A funny book about John Brown’s raid on Harper’s Ferry, an event credited as being an impetus to the American Civil War? Well, yes, actually. Very funny, until you realize that there are also quite a few uncomfortable and ugly truths being exposed by the humor. Henry Shackleford may only be 12 (or possibly 14), and mistaken for a girl at that, but he observes with a sharp eye, and has an even sharper voice. It’s a tragedy told as low comedy–you know that it’s going to end badly for pretty much everyone involved, but you have to go on the journey with them because it’s such a good ride to get there.

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Yay, I did it! I made it through the whole month!

I don’t know if you noticed, but I tried to focus on diversity this month. For the most part, anyway. Given all the recent talk about the lack of diversity in the publishing industry, I thought it would be a good idea to try and be more mindful about what I consume, and to be more of an advocate when recommending and promoting things. This blog is obviously only something I do when I feel like it, and I almost only talk about things I like, but there’s no reason to not be more inclusive in what I read and talk about. If my unofficial goal is to read 200 books a year, I can do better than my current ratio of roughly 15-20% of them being written by non-white authors–that’s a number I make routinely, without trying. Imagine what I could do if I tried!

So my goal for 2015 is 200 books, but regardless of how many I actually read, 20-30% should be by non-white authors. And I don’t really think that’s an insurmountable goal at all.

Diversity Gap

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The good folks over at We Need Diverse Books are running an IndieGogo campaign, which I really think you should contribute to.

Because diverse books makes for a richer reading experience for everyone, and more importantly, every reader should see themselves reflected in what they read.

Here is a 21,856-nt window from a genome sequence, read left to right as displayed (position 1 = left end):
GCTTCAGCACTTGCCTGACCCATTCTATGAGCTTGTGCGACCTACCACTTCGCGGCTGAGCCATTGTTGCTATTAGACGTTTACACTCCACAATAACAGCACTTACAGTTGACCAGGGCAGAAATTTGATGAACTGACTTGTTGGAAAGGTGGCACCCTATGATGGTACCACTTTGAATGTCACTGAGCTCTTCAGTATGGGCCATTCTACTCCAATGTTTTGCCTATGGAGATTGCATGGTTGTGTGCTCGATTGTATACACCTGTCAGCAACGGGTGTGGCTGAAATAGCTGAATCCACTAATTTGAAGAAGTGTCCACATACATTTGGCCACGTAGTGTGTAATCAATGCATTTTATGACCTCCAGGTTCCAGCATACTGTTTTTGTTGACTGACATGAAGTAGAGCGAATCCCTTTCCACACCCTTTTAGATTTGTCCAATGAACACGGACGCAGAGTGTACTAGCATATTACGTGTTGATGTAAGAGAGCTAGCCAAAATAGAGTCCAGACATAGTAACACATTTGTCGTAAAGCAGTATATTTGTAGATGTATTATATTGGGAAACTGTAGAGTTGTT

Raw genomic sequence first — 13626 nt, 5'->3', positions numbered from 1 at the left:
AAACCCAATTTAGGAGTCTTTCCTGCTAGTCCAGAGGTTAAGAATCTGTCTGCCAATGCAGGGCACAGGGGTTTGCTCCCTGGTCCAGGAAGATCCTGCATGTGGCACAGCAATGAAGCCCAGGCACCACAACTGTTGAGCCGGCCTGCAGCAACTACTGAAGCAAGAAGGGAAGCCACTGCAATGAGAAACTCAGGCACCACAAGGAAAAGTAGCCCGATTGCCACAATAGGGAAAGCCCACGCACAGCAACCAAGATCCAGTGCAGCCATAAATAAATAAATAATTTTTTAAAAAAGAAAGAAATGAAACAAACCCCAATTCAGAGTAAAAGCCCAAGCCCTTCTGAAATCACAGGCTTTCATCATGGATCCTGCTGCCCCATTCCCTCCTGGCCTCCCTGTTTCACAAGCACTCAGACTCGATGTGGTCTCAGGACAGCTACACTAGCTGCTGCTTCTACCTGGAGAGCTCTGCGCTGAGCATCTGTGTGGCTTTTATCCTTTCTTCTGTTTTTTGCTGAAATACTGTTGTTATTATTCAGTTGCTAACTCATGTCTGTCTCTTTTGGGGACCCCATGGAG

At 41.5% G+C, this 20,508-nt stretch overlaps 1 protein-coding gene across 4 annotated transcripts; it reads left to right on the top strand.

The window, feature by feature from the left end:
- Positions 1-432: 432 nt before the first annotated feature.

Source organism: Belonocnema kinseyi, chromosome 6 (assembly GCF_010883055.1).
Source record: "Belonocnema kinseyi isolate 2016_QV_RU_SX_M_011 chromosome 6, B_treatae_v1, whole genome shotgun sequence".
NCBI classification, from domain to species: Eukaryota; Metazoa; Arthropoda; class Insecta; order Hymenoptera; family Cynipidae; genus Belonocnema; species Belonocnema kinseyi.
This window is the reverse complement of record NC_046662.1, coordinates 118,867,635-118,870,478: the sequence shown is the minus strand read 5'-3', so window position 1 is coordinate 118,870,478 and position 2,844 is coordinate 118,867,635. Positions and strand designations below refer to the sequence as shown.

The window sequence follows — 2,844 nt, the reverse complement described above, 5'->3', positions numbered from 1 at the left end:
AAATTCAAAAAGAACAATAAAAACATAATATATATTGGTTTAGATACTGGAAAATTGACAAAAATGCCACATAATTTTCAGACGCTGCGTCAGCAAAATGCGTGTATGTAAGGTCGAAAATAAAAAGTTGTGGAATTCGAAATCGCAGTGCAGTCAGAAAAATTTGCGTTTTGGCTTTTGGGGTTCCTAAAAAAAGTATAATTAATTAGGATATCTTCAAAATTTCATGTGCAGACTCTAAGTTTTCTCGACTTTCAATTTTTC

We Need Diverse Books


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I am a member of DORT, the Diversity and Outreach Roundtable, which is a subunit in the Minnesota Library Association. At the recent MLA conference, several members of DORT presented on diverse books. The topic desciption that was submitted to the conference was very broad, which allowed each of us to choose what we were persoanlly passioante about as our individual topic. I spoke about adult genre fiction, where it is often difficult for authors of color to break out. Since I only had ten minutes for my portion of the presentation, I was unfortunately only able to highlight the following six books (all of which I have read and enjoyed).

Additionally, I also created three lists of adult genre authors of color, which you can see here. There are at least 100 authors on each list, all of whom have been published or are soon to be published in the US, and should be available in print, digitally, or both. If you have any additional authors to suggest, please leave a comment here or there, and I will update the lists. These reviews, as well as other materials and resources related to our presentation, were originally published on the blog we created in lieu of presentation handouts for the 2014 MLA conference which can be found at: Diversity! Books for a Better Today